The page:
How to Read the Bible for Yourself
1. Read for the author’s meaning, not your own.
When we read, we want to know what an author intended us to see and experience in his writing. He had an intention when he wrote. Nothing will ever change that. It is there as a past, objective event in history.
We are not reading simply for subjective experiences. We are reading to discover more about objective reality. I’m not content with what comes to my mind when I read it. The meaning of a sentence, or a word, or a letter is what the author intended for us to understand by it. Therefore, meaning is the first aim of all good reading.
2. Ask questions to unlock the riches of the Bible.
When we read, we do not generally really think until we are faced with a problem to be solved, a mystery to be unraveled, or a puzzle to be deciphered. Until our minds are challenged, and shift from passive reading to active reading, we drift right over lots of insights.
Asking ourselves questions is a way of creating a problem or a mystery to be solved. That means the habit of asking ourselves questions awakens and sustains our thinking. It stimulates our mind while we read, and drives us down deep to the real meaning of a passage.
2.1 Ask about words.
Ask about definitions. What does this word mean in this specific sentence? And remember, we’re asking what the author intended by the word, not what we think it means. This assumes words will have different meanings in different sentences.
2.2 Ask about phrases.
A phrase is a group of words without a verb that describe some action or person or thing. For instance, “Put sin to death by the Spirit.” “By the Spirit” describes the activity. It tells us how we kill sin in our lives. Look closely at phrases like these and ask what specifically they’re explaining.
2.3. Ask about relationships between propositions.
A proposition is a group of words with a subject and a verb. How propositions relate to each other is one of the most important questions we can ask. Often, there will be a small connecting word that holds the answer (e.g. but, if, and, therefore, in order that, because, etc.). Sometimes the major differences between whole theologies hang on these connections.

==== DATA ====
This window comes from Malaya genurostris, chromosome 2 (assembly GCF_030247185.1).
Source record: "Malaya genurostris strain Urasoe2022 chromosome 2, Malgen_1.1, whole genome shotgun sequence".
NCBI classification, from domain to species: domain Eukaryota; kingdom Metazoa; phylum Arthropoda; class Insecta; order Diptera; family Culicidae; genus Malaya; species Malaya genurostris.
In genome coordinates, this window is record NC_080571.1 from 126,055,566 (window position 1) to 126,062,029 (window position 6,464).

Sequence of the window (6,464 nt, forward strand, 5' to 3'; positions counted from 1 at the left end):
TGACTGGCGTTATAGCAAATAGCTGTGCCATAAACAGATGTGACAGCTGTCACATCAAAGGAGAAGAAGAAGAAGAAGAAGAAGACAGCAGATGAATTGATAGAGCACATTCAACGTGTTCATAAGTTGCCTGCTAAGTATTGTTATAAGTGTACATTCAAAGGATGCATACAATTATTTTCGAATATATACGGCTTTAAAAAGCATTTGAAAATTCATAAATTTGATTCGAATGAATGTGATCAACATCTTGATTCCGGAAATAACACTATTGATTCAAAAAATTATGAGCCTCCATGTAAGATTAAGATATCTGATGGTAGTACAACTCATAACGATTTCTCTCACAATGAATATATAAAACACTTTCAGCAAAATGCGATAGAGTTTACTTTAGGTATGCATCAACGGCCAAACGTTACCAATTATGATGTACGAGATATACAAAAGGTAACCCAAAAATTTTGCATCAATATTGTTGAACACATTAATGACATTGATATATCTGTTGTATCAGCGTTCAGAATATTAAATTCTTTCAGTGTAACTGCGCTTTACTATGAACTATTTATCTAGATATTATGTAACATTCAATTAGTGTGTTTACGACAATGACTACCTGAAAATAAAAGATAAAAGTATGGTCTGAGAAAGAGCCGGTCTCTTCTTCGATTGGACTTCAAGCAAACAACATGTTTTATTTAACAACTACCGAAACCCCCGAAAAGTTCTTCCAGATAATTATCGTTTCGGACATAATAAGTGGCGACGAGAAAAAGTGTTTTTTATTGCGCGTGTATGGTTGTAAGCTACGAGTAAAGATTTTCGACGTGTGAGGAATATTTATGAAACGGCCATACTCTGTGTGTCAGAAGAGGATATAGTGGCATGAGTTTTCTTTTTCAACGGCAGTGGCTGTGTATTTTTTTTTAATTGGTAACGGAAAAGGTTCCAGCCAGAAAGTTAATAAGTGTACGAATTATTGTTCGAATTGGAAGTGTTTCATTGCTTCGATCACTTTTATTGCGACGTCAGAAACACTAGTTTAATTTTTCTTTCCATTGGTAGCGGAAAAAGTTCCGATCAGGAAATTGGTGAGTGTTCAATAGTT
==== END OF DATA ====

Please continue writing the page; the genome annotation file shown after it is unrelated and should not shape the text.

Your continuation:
2.4 Ask how the context helps define the meaning of words and phrases.
You can’t know accurately what a proposition means until you know the meaning of the words, and you can’t know the meaning of words until you know the meaning of the proposition. It is a circle, but it’s not a hopeless circle. Words have a limited range of shared meanings.
Wrong guesses about a word’s meaning are often set right by the end of the sentence or paragraph. Even though words, in and of themselves, can have several meanings, the content and relationships of the propositions around them usually clarify the specific meaning the author intended them to have.
2.5 Ask about connections with other parts in the Bible.
We have to ask how the meaning we’re seeing in a passage fits together with other passages. Are there confirmations elsewhere in the Bible? Are there passages that seem contradictory or inconsistent?
When I feel tension between two verses or passages, I never assume the Bible is inconsistent. I assume I’m not seeing all I need to see. If I have not seen enough to explain the apparent inconsistency, asking more questions will likely help me see more. Few things make us deeper and richer in our knowledge of God and his ways than this habit of asking how texts cohere in reality when at first they don’t look like they do.
2.6 Ask about application.
The aim of biblical writers is not only that we “know,” but that we “be” and “do.” So we need to form the habit of asking questions concerning application. To us. To our church and our relationships. To the world. The task of application is never done. There are millions of ways a text can be applied, and millions of situations and relationships for them to be applied. Our job is not to know every application, but to grow in applying the meaning of Scripture to our lives.
2.7 Ask about affections — appropriate responses of the heart.
The aim of our Bible reading is not just the response of the mind, but of the heart. The whole range of human emotions are possible responses to the meaning of the Bible. God gave us the Bible not just to inform our minds, but also to transform our hearts — our affections. God’s word is honored not just by being understood rightly, but also by being felt rightly.
3. At every page, pray and ask for God’s help.
O Lord, incline our hearts to your word. Give us a desire for it. Open our eyes to see wonders there. Subdue our wills and give us an obedient spirit. Satisfy our hearts with a vision of yourself and your way for our lives.
Look at the Book is John Piper’s latest effort to help teach people to read the Bible for themselves. It’s an ongoing series of 8–12 minute videos in which the camera is on the text, not the teacher.